A production or plant engineer needs:
- an interest in technical design and engineering
- good analytical and problem solving skills
- excellent written and verbal communication skills
- to work with a high level of accuracy and attention to detail
- to be able to work independently and as part of a team.
Production or plant engineers work in a variety of industries such as food or product manufacturing, or processing, manufacturing or treating chemicals, gases, water, waste, minerals or bulk materials. They usually split their time between working in an office and on the factory floor. They work with a wide range of people such as factory floor staff, production teams and managers.
Graduate production or plant engineers, classified under mechanical engineers, can expect to earn approximately $1 144 per week ($59 500 per year), depending on the organisation they work for. With experience their earning potential may increase substantially.
Production or plant engineers perform many of their tasks on a computer, often using specialised software for tasks such as writing reports, preparing cost estimates and budgets, and developing engineering specifications. They may be required to use computer-aided design (CAD) software programs to create 2D drawings and 3D models.
To become a production or plant engineer you usually need to complete an engineering degree with a major in mechanical engineering.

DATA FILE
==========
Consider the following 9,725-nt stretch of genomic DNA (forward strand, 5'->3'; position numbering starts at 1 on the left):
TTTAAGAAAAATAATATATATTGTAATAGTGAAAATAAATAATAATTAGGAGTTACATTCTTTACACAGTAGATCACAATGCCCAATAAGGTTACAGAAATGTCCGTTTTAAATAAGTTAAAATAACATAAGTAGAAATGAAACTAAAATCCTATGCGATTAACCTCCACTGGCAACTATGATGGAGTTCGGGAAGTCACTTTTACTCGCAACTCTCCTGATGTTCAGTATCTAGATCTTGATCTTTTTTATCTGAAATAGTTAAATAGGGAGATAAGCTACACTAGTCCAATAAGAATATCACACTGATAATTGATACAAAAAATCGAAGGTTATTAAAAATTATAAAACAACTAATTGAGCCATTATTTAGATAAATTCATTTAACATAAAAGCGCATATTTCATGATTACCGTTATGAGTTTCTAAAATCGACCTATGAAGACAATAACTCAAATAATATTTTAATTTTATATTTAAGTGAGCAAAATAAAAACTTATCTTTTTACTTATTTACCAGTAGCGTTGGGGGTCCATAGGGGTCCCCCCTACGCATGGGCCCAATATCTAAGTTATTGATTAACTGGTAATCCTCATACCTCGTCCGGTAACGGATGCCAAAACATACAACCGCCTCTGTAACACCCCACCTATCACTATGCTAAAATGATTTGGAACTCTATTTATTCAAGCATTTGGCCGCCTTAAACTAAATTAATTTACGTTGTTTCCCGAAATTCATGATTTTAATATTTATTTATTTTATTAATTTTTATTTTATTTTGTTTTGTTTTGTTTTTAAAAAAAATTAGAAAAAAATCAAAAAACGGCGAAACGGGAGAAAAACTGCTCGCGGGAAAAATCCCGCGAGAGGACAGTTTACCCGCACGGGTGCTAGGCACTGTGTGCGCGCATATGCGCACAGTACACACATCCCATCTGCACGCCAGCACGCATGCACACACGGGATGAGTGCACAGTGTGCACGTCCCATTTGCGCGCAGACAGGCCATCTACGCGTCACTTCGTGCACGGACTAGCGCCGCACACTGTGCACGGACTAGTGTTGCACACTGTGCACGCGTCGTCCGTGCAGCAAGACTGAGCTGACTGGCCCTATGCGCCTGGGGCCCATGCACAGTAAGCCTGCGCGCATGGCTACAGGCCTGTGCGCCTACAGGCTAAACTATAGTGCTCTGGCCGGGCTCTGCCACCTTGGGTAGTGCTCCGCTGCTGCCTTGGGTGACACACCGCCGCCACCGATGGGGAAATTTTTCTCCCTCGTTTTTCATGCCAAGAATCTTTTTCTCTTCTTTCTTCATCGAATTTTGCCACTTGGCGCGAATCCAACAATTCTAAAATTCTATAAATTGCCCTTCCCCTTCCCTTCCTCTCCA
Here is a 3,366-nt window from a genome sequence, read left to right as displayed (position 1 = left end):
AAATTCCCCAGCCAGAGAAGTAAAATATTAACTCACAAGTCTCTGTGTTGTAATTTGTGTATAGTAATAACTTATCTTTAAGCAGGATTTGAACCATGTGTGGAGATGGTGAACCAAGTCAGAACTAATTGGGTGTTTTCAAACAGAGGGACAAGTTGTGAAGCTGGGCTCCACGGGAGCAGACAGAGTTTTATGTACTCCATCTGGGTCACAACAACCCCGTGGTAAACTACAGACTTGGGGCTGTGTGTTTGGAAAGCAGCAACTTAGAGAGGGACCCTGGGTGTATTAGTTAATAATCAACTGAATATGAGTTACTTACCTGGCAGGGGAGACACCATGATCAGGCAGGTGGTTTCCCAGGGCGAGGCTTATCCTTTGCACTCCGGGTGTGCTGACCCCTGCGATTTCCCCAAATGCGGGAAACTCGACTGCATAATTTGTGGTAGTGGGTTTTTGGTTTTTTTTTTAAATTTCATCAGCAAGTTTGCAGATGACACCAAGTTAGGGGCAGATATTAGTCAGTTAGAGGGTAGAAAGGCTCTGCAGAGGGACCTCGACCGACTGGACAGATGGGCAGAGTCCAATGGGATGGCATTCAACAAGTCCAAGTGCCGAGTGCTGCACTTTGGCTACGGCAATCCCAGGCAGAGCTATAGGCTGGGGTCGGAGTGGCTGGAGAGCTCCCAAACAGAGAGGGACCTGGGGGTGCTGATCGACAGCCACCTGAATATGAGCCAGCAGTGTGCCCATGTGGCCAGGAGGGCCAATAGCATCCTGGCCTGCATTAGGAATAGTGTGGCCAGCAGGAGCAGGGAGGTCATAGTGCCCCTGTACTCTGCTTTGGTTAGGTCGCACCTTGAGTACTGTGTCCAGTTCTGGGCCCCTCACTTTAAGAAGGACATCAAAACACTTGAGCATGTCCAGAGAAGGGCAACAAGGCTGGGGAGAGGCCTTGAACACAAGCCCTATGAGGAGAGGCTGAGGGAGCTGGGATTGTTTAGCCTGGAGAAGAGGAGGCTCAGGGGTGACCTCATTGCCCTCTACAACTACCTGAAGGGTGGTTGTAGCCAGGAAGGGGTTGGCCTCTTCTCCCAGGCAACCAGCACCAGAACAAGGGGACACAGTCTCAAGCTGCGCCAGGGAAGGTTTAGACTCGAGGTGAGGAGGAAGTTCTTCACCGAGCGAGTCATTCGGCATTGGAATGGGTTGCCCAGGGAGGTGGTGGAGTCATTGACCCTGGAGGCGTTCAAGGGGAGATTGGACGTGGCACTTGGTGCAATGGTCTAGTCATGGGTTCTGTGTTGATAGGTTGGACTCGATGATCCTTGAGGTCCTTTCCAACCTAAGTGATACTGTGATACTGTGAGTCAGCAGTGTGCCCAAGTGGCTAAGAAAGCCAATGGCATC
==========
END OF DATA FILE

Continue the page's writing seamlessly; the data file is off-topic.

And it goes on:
Most universities in Western Australia offer relevant courses. Contact the universities you are interested in for more information.
Apprenticeships and traineeships
As an apprentice or trainee, you enter into a formal training contract with an employer. You spend most of your time working and learning practical skills on the job and you spend some time undertaking structured training with a registered training provider of your choice. They will assess your skills and when you are competent in all areas, you will be awarded a nationally recognised qualification.
If you are still at school you can access an apprenticeship through your school. You generally start your school based apprenticeship by attending school three days a week, spending one day at a registered training organisation and one day at work. Talk to your school's VET Co-ordinator to start your training now through VET in Schools. If you get a full-time apprenticeship you can apply to leave school before reaching the school leaving age.
If you are no longer at school you can apply for an apprenticeship or traineeship and get paid while you learn and work.
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If you think you already have some of the skills or competencies, obtained either through non-formal or informal learning, you may be able to gain credit through recognition of prior learning.